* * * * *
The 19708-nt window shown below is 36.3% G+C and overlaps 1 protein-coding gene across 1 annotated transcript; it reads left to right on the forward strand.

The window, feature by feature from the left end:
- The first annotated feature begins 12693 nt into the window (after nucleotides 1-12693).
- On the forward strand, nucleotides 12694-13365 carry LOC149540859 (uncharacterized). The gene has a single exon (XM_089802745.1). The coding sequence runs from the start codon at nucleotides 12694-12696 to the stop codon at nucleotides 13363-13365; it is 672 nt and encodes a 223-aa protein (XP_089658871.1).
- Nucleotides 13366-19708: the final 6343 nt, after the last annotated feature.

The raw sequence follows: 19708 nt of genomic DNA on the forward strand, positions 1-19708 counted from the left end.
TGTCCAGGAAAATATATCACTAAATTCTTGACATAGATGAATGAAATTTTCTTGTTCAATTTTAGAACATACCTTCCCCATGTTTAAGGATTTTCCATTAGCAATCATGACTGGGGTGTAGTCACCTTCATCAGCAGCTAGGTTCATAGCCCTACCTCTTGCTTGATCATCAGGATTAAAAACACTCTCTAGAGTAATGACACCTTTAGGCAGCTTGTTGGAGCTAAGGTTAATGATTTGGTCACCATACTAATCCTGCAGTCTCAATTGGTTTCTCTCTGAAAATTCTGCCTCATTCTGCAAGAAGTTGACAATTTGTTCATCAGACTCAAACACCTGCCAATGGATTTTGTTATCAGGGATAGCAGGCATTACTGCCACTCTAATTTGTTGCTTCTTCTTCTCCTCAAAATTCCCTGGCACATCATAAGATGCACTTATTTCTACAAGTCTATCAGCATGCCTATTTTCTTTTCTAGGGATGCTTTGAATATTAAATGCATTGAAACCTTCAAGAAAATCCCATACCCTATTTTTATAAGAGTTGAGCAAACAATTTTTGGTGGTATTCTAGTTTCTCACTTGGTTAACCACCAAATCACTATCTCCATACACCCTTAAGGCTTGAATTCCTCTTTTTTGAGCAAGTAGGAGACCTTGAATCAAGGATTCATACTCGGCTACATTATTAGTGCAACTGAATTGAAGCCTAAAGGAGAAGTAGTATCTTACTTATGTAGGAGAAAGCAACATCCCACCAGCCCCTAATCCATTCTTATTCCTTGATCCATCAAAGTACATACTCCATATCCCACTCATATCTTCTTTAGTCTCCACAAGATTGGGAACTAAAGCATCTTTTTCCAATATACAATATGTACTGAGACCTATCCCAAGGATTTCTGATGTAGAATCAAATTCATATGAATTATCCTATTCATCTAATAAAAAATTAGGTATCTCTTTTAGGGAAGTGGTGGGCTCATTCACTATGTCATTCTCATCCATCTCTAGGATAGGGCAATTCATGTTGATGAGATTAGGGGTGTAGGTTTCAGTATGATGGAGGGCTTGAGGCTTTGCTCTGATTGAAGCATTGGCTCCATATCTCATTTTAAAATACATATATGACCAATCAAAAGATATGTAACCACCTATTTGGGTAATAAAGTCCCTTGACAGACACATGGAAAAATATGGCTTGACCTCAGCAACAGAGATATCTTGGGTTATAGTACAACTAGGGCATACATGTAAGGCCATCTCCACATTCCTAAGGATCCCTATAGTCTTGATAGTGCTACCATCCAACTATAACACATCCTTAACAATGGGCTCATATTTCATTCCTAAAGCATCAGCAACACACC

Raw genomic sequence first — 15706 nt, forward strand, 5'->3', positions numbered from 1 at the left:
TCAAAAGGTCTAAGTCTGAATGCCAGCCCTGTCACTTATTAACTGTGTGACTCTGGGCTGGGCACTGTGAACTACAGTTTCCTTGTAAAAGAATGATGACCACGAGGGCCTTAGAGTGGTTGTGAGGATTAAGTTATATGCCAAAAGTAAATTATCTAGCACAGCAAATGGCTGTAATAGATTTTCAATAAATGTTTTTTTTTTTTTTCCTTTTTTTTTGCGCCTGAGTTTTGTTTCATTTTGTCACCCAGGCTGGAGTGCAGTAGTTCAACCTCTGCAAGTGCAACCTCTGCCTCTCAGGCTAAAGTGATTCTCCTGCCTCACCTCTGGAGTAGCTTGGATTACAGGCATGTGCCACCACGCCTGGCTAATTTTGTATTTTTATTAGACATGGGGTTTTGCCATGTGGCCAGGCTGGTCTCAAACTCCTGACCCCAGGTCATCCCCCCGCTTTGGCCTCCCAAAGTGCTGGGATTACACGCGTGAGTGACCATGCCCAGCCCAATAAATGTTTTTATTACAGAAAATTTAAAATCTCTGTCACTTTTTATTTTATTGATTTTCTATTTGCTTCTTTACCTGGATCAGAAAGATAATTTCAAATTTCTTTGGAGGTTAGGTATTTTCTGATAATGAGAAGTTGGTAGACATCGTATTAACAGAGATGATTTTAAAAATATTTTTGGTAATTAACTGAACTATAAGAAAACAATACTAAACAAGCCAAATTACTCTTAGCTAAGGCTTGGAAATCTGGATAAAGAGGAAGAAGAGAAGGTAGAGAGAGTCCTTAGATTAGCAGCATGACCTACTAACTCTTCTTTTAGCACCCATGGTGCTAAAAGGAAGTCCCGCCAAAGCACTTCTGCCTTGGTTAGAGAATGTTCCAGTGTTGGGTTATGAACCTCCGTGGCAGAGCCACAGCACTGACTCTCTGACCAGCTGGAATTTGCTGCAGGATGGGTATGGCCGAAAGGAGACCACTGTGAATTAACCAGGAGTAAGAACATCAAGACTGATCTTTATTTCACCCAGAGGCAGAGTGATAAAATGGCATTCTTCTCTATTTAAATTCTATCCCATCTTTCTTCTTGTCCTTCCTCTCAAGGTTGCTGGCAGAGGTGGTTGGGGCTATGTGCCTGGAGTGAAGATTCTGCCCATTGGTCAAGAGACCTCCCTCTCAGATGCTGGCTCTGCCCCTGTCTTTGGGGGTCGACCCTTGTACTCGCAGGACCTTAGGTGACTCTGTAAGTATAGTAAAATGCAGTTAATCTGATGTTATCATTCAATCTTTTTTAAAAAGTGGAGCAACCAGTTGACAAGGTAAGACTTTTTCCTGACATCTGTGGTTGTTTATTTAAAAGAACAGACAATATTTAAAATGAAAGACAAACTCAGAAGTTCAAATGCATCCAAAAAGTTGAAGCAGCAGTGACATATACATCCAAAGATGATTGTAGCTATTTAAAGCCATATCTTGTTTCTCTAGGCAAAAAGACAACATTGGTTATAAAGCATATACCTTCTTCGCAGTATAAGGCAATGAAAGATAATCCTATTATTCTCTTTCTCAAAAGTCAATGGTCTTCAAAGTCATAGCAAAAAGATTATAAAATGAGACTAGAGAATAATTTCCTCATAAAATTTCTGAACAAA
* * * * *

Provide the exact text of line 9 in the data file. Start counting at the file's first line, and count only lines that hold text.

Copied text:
TCAAAAGGTCTAAGTCTGAATGCCAGCCCTGTCACTTATTAACTGTGTGACTCTGGGCTGGGCACTGTGAACTACAGTTTCCTTGTAAAAGAATGATGACCACGAGGGCCTTAGAGTGGTTGTGAGGATTAAGTTATATGCCAAAAGTAAATTATCTAGCACAGCAAATGGCTGTAATAGATTTTCAATAAATGTTTTTTTTTTTTTTCCTTTTTTTTTGCGCCTGAGTTTTGTTTCATTTTGTCACCCAGGCTGGAGTGCAGTAGTTCAACCTCTGCAAGTGCAACCTCTGCCTCTCAGGCTAAAGTGATTCTCCTGCCTCACCTCTGGAGTAGCTTGGATTACAGGCATGTGCCACCACGCCTGGCTAATTTTGTATTTTTATTAGACATGGGGTTTTGCCATGTGGCCAGGCTGGTCTCAAACTCCTGACCCCAGGTCATCCCCCCGCTTTGGCCTCCCAAAGTGCTGGGATTACACGCGTGAGTGACCATGCCCAGCCCAATAAATGTTTTTATTACAGAAAATTTAAAATCTCTGTCACTTTTTATTTTATTGATTTTCTATTTGCTTCTTTACCTGGATCAGAAAGATAATTTCAAATTTCTTTGGAGGTTAGGTATTTTCTGATAATGAGAAGTTGGTAGACATCGTATTAACAGAGATGATTTTAAAAATATTTTTGGTAATTAACTGAACTATAAGAAAACAATACTAAACAAGCCAAATTACTCTTAGCTAAGGCTTGGAAATCTGGATAAAGAGGAAGAAGAGAAGGTAGAGAGAGTCCTTAGATTAGCAGCATGACCTACTAACTCTTCTTTTAGCACCCATGGTGCTAAAAGGAAGTCCCGCCAAAGCACTTCTGCCTTGGTTAGAGAATGTTCCAGTGTTGGGTTATGAACCTCCGTGGCAGAGCCACAGCACTGACTCTCTGACCAGCTGGAATTTGCTGCAGGATGGGTATGGCCGAAAGGAGACCACTGTGAATTAACCAGGAGTAAGAACATCAAGACTGATCTTTATTTCACCCAGAGGCAGAGTGATAAAATGGCATTCTTCTCTATTTAAATTCTATCCCATCTTTCTTCTTGTCCTTCCTCTCAAGGTTGCTGGCAGAGGTGGTTGGGGCTATGTGCCTGGAGTGAAGATTCTGCCCATTGGTCAAGAGACCTCCCTCTCAGATGCTGGCTCTGCCCCTGTCTTTGGGGGTCGACCCTTGTACTCGCAGGACCTTAGGTGACTCTGTAAGTATAGTAAAATGCAGTTAATCTGATGTTATCATTCAATCTTTTTTAAAAAGTGGAGCAACCAGTTGACAAGGTAAGACTTTTTCCTGACATCTGTGGTTGTTTATTTAAAAGAACAGACAATATTTAAAATGAAAGACAAACTCAGAAGTTCAAATGCATCCAAAAAGTTGAAGCAGCAGTGACATATACATCCAAAGATGATTGTAGCTATTTAAAGCCATATCTTGTTTCTCTAGGCAAAAAGACAACATTGGTTATAAAGCATATACCTTCTTCGCAGTATAAGGCAATGAAAGATAATCCTATTATTCTCTTTCTCAAAAGTCAATGGTCTTCAAAGTCATAGCAAAAAGATTATAAAATGAGACTAGAGAATAATTTCCTCATAAAATTTCTGAACAAA